Convergence: The Key to Successful InnovationBy Faisal Hoque | Posted 2008-04-21 Email Print
DeWalt proves that focusing on customer needs and experience, and aligning organizations toward meeting those needs, will lead to greater business advances.
Call them “McMansions” or “particle-board palaces,” the massive homes sprouting up across the suburban landscape presented a big problem for the carpenters who built them. The designs for these super-sized dwellings called for molding larger than the standard 10-inch miter saws could handle. Construction workers would have to cut through half the molding, pass the 16-foot piece out the window, turn it and pull it back in. It was a cumbersome and wasteful process, to say the least.
Engineers and marketing managers in Black & Decker’s DeWalt professional construction tools division observed this extra step and realized that a 12-inch blade would solve the problem. And so they designed, built and marketed a new saw.
Following DeWalt’s standard innovation procedures, the engineers dropped the new saws off at job sites and returned several weeks later to see how they had worked. As expected, they worked well, and DeWalt’s miter saw became the No. 1 seller. The results were no surprise, given DeWalt’s intense focus on the end-user experience.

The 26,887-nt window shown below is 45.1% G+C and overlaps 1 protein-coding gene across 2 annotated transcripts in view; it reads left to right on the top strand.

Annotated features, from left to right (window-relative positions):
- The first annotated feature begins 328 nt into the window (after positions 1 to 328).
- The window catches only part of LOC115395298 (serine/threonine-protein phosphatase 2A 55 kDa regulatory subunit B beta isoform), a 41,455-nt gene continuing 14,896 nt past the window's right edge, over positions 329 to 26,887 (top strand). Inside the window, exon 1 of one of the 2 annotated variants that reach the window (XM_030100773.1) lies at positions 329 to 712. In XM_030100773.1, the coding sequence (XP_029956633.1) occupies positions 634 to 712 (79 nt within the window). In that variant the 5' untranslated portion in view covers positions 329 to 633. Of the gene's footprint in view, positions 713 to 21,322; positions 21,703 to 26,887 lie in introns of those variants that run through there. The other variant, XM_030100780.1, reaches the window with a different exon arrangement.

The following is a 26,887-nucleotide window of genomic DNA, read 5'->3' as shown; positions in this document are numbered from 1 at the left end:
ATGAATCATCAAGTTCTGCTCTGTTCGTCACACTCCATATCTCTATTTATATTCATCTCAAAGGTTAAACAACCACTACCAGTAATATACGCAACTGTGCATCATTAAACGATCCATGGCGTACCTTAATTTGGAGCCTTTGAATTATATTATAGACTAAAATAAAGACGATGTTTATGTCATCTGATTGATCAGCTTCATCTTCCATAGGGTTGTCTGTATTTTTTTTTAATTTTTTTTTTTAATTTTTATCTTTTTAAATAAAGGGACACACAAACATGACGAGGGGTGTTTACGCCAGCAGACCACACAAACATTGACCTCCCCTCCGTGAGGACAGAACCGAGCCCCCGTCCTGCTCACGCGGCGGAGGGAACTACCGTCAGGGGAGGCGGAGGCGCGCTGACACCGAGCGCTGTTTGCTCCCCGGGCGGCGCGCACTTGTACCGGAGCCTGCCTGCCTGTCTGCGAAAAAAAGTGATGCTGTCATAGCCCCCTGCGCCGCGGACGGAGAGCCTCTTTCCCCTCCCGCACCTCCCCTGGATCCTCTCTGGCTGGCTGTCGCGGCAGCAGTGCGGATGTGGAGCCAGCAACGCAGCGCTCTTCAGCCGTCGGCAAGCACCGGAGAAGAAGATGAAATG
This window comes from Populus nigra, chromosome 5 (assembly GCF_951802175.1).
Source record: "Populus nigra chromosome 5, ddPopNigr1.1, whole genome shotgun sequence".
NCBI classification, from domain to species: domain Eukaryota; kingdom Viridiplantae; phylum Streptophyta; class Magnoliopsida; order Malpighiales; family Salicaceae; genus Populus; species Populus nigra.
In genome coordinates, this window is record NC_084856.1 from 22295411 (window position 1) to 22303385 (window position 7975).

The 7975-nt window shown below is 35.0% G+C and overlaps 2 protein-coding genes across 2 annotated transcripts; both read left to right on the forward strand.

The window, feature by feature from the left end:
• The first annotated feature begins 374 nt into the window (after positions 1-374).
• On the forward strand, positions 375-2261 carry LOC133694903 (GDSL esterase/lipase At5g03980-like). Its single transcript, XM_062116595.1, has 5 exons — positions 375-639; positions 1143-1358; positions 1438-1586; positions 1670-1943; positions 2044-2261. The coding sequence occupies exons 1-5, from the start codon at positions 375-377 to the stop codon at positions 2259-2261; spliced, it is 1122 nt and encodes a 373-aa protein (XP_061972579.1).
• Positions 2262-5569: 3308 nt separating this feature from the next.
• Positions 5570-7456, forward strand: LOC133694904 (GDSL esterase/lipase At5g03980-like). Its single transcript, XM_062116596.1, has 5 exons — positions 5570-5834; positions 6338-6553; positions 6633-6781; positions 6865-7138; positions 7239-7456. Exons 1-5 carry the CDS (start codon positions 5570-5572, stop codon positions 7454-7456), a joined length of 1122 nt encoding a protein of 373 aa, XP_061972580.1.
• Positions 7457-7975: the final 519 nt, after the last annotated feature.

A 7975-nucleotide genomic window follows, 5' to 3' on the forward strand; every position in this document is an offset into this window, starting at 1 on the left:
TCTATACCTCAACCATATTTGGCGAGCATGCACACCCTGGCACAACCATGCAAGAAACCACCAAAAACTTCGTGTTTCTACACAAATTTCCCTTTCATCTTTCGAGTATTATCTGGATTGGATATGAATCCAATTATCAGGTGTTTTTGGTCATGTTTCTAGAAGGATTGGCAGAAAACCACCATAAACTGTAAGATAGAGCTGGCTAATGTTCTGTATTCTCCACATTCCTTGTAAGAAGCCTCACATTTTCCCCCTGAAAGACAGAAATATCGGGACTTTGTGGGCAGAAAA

DeWalt’s innovation engine uses stage gates for milestones and approvals, which act as safeguards against any impulse to act too quickly. Durability and reliability are more important than speed, because the end users will know if a product isn’t up to snuff. It’s a process followed by several companies that innovate successfully. The particulars of the process will vary, but several innovation principles are equally applicable to technology-dependent organizations. These principles are:
Convergence of disciplines and silos lets the enterprise act as one. This is especially true regarding the management of business and technology; business ideas cannot be separated from the engine of execution. As an example, DeWalt’s technology people and its business people visit construction sites together. Nothing beats field observation and research.
Collaboration, using business technology, is enabled by convergence and is a common characteristic across all innovative companies; this includes collaboration across internal and external boundaries.
Organizational design is critical to realizing convergence and collaboration. That most organizations aren’t designed to optimize collaboration is obvious, but change is difficult. Too many individuals and fiefdoms are threatened. Change must be accompanied by new incentives, job descriptions, reporting lines, information flows and training.
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